Egg Carton Spiders

Egg Carton Spiders

Skeletons, witches, ghosts … It’s that spooky time of year! Get into the Halloween spirit by creating some creepy (but cute) spiders using paper egg cartons, a dab of paint, and a few pipe cleaners. Cutting, painting, and decorating encourage growing creativity and develop fine motor skills. The spiders make adorable wall and table decorations, or a fun craft activity for a party or classroom.

What You Need:

  • Paper egg carton
  • Scissors
  • Pipe cleaners
  • Paint

What You Do:

  1. Help your child cut out one of the sections from the egg carton to form the body of the spider.
  2. Place the cut-out section on your workspace with the outside part facing up. Invite your child to paint it.
  3. When the paint is dry, help her poke four small holes on each side. Insert a 3-4 inch length of pipe cleaner in each one and fold down on the inside to secure.
  4. Bend each pipe cleaner leg in the middle to form spider-like legs.
  5. Encourage her to draw or paint other details on the spider, such as eyes or spots.

For a spooktacular display, make several spiders and arrange them on a “web” of yarn or thinly stretched cotton. Hang the web on a wall or the front door to spook incoming guests and trick-or-treaters.

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Candy Corn Pumpkin

Candy Corn Pumpkin

This Halloween, encourage your child to try her hand at making a super sweet mosaic! She’ll count out and organize candy corn to create a pumpkin shape in this memorable project. Either glue the candy down to create a delightful wall hanging, or simply set it on the table and share the sweetness with friends. Great for preschool.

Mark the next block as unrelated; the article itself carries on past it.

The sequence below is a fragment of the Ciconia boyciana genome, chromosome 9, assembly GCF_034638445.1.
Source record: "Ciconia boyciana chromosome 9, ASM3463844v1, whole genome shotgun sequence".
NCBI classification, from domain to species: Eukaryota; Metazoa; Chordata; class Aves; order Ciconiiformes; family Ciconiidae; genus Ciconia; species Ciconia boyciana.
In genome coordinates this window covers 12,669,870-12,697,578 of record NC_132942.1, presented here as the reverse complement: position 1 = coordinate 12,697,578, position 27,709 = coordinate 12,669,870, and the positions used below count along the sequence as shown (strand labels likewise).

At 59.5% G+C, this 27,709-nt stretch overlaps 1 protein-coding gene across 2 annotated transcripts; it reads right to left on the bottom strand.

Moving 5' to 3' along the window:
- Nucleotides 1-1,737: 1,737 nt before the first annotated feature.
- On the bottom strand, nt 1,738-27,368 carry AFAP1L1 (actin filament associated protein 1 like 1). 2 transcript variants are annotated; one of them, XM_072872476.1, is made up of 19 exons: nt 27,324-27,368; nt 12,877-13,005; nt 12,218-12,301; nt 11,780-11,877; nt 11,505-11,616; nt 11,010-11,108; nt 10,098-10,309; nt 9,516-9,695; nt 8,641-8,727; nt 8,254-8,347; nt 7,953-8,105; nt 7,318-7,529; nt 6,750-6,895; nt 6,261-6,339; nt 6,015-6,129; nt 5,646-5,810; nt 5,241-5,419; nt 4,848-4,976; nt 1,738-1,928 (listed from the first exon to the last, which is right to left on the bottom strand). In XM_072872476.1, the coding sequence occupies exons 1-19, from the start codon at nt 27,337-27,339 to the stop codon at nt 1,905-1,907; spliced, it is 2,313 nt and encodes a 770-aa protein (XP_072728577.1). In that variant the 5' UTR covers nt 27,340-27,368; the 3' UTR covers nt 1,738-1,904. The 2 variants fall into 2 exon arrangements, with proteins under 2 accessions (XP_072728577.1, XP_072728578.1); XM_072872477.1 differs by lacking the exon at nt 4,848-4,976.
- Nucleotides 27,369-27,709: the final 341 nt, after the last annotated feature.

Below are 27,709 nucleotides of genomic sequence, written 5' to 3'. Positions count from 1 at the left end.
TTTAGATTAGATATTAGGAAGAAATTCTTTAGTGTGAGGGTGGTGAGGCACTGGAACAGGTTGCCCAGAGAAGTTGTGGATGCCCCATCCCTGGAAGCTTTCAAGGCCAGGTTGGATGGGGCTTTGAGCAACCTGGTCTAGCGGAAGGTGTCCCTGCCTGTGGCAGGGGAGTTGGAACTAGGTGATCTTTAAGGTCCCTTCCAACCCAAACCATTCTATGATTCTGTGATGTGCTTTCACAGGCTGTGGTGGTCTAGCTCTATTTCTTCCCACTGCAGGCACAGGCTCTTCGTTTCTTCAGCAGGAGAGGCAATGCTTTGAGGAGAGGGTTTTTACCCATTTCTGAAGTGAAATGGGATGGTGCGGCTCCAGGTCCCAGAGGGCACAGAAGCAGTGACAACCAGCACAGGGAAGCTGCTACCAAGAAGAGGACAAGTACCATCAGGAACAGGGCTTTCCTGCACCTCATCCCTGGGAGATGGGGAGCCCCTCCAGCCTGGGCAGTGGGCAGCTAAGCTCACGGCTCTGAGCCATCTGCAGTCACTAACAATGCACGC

What You Need:

  • Construction paper (black, green, brown)
  • Lots of candy corn
  • Scissors
  • Glue (optional)

What You Do:

  1. Have your child cut out leaves and a stem for her pumpkin and place them in position on the black construction paper.
  2. Pour the candy out onto the table and have your little learner practice counting. Then, quiz her on her number knowledge by showing her different quantities of candy and challenging her to determine the total number of candies.
  3. Ask your child to “draw” with the candy. She can start with the outline of a pumpkin shape and then fill it in with the rest of the candy corn. Try to keep the candy corn in one layer, without stacking.
  4. If she’d like to keep her mosaic pumpkin as a finished work of art, she should glue down each piece of candy, the stem and the leaves.
  5. However, if she’d rather eat the candy, have her invite some friends over to share her piece of edible pumpkin artwork!

 

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